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Have you been putting off creating your Texas estate plan?

Estate planning isn't something that many people look forward to. However, it is the responsible thing for any adult to do, particularly if you have a spouse or dependent children. Waiting until you reach retirement age could leave your family in a very vulnerable position. It may feel morbid to acknowledge, but you could die suddenly without any notice.

An accident at work, a motor vehicle collision or a sudden medical event, like a heart attack, could happen without any warning. If you don't have a last will and estate plan in place when that happens, your family could get stuck in legal limbo.

Estate planning protects your loved ones

When you don't take the time to prepare, a sudden death could mean financial disaster for your family. Although your spouse will receive your assets, your estate may need to go through Texas probate court first, a process which could take many months. Taking the time to prepare now can protect your loved ones from being unable to pay bills or even losing the home you shared due to foreclosure.

Estate planning also lets you set medical directives in stone. Do you want to remain on life support or be an organ donor? These important medical decrees can get set in stone for your loved ones to follow.

Do you hope to leave certain items to particular family members or friends? Outlining your specific wishes helps to ensure that your wishes are followed. That can give you peace of mind and make you feel prepared for just about anything. So long as your last will and estate plan comply with Texas law, you'll know that your loved ones are protected.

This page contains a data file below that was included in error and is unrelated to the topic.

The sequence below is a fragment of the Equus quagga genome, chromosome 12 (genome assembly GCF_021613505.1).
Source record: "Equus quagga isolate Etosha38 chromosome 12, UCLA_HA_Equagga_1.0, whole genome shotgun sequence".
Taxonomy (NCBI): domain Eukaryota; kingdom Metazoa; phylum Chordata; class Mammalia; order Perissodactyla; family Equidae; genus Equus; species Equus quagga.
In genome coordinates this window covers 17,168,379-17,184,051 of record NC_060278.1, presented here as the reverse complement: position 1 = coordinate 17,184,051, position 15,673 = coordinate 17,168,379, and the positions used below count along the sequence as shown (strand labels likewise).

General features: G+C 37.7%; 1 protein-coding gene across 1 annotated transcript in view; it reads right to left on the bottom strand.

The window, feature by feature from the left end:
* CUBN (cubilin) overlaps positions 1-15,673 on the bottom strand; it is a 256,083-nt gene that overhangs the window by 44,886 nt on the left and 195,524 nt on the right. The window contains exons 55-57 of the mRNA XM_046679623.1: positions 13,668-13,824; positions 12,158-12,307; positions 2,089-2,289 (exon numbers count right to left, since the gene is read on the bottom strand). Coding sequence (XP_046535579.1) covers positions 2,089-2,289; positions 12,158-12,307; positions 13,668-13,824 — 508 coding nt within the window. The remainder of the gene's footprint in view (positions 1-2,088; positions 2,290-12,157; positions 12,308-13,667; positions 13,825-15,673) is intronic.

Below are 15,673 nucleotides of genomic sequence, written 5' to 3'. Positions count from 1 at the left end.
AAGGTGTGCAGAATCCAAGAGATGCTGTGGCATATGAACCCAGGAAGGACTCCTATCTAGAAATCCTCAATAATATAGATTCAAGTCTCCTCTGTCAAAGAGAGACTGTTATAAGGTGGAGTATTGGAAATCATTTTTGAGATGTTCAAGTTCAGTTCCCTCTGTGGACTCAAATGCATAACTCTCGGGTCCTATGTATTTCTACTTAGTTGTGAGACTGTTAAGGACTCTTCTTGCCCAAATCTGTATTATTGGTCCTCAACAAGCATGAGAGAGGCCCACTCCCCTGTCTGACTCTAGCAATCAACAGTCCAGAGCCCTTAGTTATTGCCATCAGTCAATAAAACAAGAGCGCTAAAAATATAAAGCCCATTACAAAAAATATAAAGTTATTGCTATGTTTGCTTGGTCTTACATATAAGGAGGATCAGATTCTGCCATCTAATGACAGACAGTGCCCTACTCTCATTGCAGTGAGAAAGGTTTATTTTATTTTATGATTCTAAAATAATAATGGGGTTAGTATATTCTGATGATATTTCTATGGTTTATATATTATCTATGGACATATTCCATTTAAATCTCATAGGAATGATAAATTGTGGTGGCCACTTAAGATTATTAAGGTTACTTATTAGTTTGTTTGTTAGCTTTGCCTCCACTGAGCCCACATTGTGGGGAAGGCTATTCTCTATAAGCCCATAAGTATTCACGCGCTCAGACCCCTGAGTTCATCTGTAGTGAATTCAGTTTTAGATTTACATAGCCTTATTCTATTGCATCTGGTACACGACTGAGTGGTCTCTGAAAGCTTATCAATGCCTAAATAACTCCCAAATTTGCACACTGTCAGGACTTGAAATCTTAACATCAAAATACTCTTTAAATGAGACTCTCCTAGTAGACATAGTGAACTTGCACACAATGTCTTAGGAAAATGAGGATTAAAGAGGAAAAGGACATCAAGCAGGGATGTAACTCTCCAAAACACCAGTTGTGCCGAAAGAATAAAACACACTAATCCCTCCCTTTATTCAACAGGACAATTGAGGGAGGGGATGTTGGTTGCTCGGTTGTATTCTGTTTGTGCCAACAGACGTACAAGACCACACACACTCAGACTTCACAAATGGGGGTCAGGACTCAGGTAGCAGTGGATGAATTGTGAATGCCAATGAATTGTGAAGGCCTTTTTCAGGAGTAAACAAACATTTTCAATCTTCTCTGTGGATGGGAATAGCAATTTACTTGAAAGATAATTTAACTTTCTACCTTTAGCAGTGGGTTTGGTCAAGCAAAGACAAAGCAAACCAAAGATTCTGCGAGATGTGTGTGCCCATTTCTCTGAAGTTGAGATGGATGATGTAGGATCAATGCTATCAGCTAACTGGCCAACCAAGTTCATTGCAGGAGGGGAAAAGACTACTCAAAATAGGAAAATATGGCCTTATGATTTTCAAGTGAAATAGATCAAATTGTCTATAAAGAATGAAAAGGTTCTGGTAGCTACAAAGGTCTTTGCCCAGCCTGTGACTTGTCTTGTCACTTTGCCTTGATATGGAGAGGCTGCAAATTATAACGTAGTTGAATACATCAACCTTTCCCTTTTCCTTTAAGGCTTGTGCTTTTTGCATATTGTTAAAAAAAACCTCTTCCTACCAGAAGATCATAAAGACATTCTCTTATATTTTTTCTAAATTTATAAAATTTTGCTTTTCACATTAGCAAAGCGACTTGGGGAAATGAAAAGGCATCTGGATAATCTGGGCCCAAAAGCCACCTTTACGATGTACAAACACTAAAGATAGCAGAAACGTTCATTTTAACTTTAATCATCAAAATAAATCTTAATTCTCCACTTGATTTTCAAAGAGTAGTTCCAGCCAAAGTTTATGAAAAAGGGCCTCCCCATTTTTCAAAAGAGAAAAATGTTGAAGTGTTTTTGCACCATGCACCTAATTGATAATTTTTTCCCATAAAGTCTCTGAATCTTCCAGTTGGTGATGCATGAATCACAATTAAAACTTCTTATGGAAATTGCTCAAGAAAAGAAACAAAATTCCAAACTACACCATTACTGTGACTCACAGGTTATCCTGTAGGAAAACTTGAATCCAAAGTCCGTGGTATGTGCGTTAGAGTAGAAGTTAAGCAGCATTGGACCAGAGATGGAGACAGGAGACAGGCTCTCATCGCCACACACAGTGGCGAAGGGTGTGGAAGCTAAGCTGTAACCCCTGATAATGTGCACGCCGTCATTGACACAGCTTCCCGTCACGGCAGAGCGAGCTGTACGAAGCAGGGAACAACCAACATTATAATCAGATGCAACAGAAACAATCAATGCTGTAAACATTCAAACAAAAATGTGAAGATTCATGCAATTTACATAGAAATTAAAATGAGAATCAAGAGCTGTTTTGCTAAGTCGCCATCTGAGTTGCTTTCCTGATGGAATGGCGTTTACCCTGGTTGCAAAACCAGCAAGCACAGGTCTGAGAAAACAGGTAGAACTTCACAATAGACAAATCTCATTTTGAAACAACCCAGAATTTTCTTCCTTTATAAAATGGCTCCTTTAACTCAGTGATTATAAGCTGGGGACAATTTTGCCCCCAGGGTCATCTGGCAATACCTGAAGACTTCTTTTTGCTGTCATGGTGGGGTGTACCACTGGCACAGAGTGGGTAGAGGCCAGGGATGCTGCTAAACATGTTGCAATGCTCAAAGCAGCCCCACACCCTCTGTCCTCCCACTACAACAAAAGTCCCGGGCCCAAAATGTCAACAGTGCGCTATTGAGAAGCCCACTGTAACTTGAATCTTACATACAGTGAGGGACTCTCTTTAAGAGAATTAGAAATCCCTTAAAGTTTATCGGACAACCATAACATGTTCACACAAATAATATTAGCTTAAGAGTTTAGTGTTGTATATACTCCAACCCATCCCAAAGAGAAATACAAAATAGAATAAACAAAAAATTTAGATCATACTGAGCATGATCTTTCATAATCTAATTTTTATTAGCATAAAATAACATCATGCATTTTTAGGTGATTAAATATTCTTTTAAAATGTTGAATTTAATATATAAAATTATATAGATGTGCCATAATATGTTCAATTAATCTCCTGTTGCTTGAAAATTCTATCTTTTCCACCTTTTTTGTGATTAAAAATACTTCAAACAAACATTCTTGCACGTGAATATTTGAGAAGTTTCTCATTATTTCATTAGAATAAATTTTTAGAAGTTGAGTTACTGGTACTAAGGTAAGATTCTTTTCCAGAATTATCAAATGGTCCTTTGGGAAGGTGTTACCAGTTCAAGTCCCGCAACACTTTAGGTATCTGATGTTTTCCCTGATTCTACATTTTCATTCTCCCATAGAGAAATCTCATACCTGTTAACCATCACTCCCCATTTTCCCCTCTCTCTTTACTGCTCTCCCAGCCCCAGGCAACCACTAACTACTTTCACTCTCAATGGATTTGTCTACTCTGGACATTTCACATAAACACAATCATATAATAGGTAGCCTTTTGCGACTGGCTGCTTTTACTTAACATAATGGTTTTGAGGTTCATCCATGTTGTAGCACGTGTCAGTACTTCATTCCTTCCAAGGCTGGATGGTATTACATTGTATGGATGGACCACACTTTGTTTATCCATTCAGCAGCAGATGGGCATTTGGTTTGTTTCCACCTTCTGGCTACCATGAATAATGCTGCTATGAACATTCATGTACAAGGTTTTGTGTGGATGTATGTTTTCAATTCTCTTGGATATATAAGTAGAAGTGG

Your estate plan can always get updated

You may think it's too early to create an estate plan and last will, but there is no thing as too early if you own any notable assets. Once you have an estate plan in place, it is relatively simple to make changes as needed when life changes. Perhaps you marry or divorce. Maybe you have a new baby or perhaps a friend passes away.

When that happens, the terms of your estate plan can easily get updated to reflect your current life. Even if nothing major happens, you'll want to review your estate plan and will every five years or so to ensure that you still agree with the terms that you originally created.

Putting off your estate planning until everything in your life is "set in stone" leaves your family vulnerable. As soon as you've acquired a home or decided to get married, you should be thinking about the long-term protection and stability of your family. Taking control of your assets and your future is an empowering process, not a morbid one. You'll likely feel a greater peace of mind knowing that your last wishes will be carried out.

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